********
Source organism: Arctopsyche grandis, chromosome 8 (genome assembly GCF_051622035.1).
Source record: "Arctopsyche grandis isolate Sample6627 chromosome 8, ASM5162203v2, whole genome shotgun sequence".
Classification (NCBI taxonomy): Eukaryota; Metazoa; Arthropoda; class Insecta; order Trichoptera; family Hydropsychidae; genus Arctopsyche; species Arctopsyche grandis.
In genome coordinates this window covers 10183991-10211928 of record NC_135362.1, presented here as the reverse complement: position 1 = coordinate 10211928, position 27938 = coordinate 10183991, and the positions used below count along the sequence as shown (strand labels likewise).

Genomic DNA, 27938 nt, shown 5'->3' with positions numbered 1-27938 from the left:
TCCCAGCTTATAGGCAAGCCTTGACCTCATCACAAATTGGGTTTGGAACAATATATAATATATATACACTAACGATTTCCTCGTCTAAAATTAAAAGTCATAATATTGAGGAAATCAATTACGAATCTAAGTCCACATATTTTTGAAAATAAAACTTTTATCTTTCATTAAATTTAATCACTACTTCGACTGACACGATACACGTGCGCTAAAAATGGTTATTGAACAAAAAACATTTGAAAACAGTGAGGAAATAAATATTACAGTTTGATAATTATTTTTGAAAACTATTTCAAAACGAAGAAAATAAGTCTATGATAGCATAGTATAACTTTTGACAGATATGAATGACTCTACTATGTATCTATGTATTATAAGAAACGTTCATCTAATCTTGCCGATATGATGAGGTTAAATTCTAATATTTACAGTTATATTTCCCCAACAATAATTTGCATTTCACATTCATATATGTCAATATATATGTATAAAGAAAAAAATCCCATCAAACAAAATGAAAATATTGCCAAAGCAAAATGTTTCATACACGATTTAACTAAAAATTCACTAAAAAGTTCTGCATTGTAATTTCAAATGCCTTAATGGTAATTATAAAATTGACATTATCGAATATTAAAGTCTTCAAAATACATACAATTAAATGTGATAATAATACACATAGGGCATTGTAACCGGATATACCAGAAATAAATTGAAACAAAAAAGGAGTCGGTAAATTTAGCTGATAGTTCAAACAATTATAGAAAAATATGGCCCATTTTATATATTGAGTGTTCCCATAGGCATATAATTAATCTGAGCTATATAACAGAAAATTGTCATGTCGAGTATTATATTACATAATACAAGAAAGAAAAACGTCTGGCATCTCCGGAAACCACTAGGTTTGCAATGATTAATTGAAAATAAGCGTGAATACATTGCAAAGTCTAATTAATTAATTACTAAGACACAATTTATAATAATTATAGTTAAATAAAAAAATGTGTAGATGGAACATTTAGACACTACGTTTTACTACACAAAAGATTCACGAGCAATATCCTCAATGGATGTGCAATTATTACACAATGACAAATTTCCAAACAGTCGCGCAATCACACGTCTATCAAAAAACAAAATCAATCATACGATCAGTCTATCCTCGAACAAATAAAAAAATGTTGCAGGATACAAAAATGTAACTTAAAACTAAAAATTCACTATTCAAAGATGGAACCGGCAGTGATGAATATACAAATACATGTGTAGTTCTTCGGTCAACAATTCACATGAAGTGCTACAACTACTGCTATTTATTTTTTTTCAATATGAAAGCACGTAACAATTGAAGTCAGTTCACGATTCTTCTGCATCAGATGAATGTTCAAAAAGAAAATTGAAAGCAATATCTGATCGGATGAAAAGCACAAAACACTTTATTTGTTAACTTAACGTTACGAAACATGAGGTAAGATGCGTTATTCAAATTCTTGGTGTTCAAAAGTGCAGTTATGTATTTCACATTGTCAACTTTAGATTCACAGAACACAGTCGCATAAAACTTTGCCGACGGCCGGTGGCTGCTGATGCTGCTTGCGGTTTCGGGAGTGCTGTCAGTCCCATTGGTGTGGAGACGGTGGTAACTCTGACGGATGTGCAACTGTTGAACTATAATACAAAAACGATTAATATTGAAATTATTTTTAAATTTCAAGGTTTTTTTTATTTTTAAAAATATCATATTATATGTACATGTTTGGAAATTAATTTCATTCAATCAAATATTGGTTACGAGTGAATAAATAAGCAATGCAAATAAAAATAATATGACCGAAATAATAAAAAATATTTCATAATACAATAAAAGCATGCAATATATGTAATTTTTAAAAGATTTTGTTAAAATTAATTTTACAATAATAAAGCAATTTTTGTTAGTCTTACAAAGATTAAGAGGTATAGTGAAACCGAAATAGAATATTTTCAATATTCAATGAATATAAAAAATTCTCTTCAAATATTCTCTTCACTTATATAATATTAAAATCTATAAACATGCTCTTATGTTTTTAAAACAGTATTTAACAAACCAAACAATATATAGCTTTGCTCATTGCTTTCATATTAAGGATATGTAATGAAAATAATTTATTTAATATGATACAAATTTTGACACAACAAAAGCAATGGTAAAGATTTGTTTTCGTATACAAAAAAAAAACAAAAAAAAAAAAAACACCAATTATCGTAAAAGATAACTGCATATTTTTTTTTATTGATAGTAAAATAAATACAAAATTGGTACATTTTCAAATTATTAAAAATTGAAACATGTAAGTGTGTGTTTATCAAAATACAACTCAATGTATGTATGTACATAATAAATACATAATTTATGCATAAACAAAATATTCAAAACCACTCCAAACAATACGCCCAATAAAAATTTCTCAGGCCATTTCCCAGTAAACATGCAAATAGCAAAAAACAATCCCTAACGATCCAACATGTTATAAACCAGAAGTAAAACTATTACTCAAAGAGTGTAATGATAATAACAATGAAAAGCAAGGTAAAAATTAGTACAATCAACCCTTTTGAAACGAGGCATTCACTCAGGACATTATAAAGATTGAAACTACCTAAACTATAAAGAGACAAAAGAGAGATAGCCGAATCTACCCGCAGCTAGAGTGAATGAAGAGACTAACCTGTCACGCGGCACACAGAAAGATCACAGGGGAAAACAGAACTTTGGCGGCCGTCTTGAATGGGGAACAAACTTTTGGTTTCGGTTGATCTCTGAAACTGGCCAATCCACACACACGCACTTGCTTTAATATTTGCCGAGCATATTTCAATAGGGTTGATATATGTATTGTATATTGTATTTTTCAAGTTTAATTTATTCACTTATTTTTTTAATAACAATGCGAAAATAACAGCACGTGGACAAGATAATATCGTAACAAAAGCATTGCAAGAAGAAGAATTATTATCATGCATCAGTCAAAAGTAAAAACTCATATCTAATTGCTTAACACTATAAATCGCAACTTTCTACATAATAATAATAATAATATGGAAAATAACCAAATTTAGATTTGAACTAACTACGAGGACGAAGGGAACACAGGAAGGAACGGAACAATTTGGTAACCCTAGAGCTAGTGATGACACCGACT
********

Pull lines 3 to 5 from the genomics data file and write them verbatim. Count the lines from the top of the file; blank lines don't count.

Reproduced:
Classification (NCBI taxonomy): Eukaryota; Metazoa; Arthropoda; class Insecta; order Trichoptera; family Hydropsychidae; genus Arctopsyche; species Arctopsyche grandis.
In genome coordinates this window covers 10183991-10211928 of record NC_135362.1, presented here as the reverse complement: position 1 = coordinate 10211928, position 27938 = coordinate 10183991, and the positions used below count along the sequence as shown (strand labels likewise).

Genomic DNA, 27938 nt, shown 5'->3' with positions numbered 1-27938 from the left: